- POKO is a club night series founded in 2015 by Keiichi Toyama, who, when living in London for his master’s degree at SOAS, had the opportunity to co-organise Maltine Records’ first overseas event in London and launched POKO for the occasion. Since then, other POKO events have included a collaboration with Project Mooncircle in London, photographed by Jun, and a special gig bringing together two online music communities from Tokyo, JACK and Maltine Records. ↩
- The EDL stands for the English Defence League, a far-right street protest movement opposing what it considers to be a spread of Islamism and Sharia in the United Kingdom. The Islamophobic movement frequently makes headlines for its extremist views. The following video from BBC News showcases the danger they pose but also reveals the naivety of some of their members – the scene from 2:55 to 3:12 is hilarious and terrifying at the same time. ↩
- Jun is probably talking about the English Defence League protest and the counter-protest which took place on 9 May 2015 in Walthamstow, North-East London. You can find footage of the demonstration below: ↩
- Pride is a British movie released in 2014 which depicts a group of lesbian and gay activists who raised money to help families affected by the British miners' strike in 1984, sparking the Lesbians and Gays Support the Miners campaign. The National Union of Mineworkers was reluctant to accept the group's support due to worries about being openly associated with a gay group, so the activists instead decided to take their donations directly to Onllwyn, a small mining village in Wales, resulting in an unlikely but successful alliance between the two communities. Source: Wikipedia ↩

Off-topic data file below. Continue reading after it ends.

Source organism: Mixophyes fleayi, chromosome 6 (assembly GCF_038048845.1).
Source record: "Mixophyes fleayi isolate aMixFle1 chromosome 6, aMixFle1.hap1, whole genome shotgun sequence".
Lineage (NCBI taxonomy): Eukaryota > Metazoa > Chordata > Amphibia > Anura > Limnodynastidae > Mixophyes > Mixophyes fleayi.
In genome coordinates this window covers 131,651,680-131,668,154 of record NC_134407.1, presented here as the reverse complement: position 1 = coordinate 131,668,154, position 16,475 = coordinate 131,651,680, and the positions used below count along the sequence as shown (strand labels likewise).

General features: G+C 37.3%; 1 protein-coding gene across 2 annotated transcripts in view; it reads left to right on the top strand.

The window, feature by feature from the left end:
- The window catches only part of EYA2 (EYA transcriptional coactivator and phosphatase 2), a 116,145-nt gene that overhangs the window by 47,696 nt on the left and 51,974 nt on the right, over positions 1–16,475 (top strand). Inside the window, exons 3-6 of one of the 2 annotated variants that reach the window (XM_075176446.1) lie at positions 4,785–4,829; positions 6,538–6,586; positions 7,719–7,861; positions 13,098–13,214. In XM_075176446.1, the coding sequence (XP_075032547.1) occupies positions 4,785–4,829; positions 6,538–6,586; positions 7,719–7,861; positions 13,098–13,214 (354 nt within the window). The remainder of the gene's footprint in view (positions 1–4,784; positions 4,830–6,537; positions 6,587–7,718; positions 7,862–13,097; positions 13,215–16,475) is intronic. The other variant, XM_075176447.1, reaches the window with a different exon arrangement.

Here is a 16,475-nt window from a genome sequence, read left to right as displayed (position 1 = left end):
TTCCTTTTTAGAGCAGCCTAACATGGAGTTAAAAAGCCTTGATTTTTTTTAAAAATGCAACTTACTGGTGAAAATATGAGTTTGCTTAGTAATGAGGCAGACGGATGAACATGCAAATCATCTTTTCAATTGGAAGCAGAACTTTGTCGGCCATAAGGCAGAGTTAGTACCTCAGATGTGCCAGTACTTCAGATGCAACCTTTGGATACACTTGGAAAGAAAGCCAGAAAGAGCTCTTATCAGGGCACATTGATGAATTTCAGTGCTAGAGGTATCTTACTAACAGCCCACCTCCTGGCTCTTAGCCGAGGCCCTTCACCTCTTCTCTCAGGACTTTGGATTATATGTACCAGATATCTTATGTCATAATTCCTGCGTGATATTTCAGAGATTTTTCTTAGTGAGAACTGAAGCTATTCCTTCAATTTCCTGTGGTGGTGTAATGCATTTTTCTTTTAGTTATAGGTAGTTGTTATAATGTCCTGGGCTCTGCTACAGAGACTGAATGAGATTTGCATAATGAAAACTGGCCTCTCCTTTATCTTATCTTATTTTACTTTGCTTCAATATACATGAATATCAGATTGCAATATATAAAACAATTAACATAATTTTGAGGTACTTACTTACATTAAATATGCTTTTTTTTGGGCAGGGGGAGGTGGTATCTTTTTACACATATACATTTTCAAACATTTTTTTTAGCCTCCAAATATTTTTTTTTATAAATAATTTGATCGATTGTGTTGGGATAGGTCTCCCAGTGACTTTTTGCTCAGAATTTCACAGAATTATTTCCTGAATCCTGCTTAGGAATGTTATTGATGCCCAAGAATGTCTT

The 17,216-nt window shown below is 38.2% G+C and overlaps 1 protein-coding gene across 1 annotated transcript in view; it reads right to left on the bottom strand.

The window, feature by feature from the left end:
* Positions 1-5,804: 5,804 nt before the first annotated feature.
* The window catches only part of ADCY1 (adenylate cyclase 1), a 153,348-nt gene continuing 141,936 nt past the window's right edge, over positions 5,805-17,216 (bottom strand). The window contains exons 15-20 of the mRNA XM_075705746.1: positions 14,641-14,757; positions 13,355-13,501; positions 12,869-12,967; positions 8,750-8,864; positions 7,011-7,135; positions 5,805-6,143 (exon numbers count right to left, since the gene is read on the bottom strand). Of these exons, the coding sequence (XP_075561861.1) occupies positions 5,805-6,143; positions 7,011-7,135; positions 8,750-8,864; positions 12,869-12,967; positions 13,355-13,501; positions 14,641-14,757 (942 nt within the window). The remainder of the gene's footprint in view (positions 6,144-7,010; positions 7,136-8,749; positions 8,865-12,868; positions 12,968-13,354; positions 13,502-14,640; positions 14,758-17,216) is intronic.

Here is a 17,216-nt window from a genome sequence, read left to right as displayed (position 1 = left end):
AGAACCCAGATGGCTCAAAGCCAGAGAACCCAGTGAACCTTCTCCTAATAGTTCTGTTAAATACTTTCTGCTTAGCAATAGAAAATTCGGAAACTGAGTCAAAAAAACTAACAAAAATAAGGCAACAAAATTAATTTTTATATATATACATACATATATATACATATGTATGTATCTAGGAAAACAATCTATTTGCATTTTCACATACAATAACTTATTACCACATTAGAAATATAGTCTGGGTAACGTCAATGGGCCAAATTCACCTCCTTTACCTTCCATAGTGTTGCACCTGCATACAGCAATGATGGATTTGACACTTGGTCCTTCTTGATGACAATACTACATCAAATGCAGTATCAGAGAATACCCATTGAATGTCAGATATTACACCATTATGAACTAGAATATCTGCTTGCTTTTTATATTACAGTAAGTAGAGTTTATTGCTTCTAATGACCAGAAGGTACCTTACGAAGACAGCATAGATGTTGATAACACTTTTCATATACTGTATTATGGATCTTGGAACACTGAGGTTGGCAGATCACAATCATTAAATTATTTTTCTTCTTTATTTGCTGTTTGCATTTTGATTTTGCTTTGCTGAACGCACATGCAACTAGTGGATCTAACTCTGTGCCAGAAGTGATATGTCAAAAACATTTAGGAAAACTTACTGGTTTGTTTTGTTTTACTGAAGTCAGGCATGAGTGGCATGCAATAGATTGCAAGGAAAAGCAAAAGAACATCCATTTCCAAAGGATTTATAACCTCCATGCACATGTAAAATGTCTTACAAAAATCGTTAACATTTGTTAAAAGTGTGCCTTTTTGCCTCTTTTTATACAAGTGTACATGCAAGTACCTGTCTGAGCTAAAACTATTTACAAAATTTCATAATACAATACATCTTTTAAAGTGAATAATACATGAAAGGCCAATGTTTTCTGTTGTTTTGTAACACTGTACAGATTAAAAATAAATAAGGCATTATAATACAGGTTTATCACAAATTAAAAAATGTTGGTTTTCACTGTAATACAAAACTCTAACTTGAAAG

- The Clapton Football Club was established in 1878 and is based in East London. As Jun mentions, the football club has a group of supporters called the Clapton Ultras, who are famous for defending left-wing views to oppose the discriminatory, far-right politics often found in football fan communities. The following video by the Guardian sheds some light on what they believe in. ↩
- Football in England has a long and extremely rich history and is deeply rooted in national culture. England has more football clubs than any other country, numbering over forty thousand, and the league system is divided into an impressive twenty-two levels, where the lowest two levels alone make up a total of fifty-one teams. As a comparison, Japan has only six levels. ↩
- Jun is talking about Celtic F.C.’s and F.C. St. Pauli’s supporters, who are indeed known for defending left-wing ideologies – and both clubs seem to have a long-standing friendship. However, while they are against the right-wing opinions often found in the sports world, they are nonetheless extremist groups in their own right, which is why the Green Brigade, a group of Celtic F.C.’s supporters, were disbanded by their own club in December 2013 following trouble including damage to the stadium after a game earlier that year. The following video is a short documentary by VICE exploring the spirit of F.C. St. Pauli’s left-wing supporters, but also their feelings of confusion in facing up to the ever-present capitalistic side of football. ↩
- Between 2011 and 2013, Jun was heavily active in Japanese anti-nuclear movements. See the 8th footnote for more detail. ↩